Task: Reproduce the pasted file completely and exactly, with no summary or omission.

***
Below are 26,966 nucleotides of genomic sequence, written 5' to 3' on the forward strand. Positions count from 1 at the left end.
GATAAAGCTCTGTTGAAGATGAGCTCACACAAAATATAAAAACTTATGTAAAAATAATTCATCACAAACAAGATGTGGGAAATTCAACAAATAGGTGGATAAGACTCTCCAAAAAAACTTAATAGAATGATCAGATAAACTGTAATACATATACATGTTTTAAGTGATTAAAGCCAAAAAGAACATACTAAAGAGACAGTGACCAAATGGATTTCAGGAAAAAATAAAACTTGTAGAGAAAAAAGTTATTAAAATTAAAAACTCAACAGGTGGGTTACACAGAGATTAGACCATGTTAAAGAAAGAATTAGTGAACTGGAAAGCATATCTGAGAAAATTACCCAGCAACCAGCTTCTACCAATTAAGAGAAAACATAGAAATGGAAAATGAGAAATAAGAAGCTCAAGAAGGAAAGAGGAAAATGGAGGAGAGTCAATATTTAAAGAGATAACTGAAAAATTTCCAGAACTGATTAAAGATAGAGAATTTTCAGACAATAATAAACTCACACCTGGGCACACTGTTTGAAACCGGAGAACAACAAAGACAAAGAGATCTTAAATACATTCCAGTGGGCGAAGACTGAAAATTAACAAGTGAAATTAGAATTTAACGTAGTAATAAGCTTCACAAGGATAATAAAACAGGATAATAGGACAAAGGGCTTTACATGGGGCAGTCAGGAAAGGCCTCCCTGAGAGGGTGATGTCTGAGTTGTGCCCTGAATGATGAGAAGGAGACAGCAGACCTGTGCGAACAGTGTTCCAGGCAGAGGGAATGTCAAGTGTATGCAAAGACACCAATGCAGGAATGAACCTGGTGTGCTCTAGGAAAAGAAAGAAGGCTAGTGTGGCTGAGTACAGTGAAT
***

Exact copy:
Below are 26,966 nucleotides of genomic sequence, written 5' to 3' on the forward strand. Positions count from 1 at the left end.
GATAAAGCTCTGTTGAAGATGAGCTCACACAAAATATAAAAACTTATGTAAAAATAATTCATCACAAACAAGATGTGGGAAATTCAACAAATAGGTGGATAAGACTCTCCAAAAAAACTTAATAGAATGATCAGATAAACTGTAATACATATACATGTTTTAAGTGATTAAAGCCAAAAAGAACATACTAAAGAGACAGTGACCAAATGGATTTCAGGAAAAAATAAAACTTGTAGAGAAAAAAGTTATTAAAATTAAAAACTCAACAGGTGGGTTACACAGAGATTAGACCATGTTAAAGAAAGAATTAGTGAACTGGAAAGCATATCTGAGAAAATTACCCAGCAACCAGCTTCTACCAATTAAGAGAAAACATAGAAATGGAAAATGAGAAATAAGAAGCTCAAGAAGGAAAGAGGAAAATGGAGGAGAGTCAATATTTAAAGAGATAACTGAAAAATTTCCAGAACTGATTAAAGATAGAGAATTTTCAGACAATAATAAACTCACACCTGGGCACACTGTTTGAAACCGGAGAACAACAAAGACAAAGAGATCTTAAATACATTCCAGTGGGCGAAGACTGAAAATTAACAAGTGAAATTAGAATTTAACGTAGTAATAAGCTTCACAAGGATAATAAAACAGGATAATAGGACAAAGGGCTTTACATGGGGCAGTCAGGAAAGGCCTCCCTGAGAGGGTGATGTCTGAGTTGTGCCCTGAATGATGAGAAGGAGACAGCAGACCTGTGCGAACAGTGTTCCAGGCAGAGGGAATGTCAAGTGTATGCAAAGACACCAATGCAGGAATGAACCTGGTGTGCTCTAGGAAAAGAAAGAAGGCTAGTGTGGCTGAGTACAGTGAAT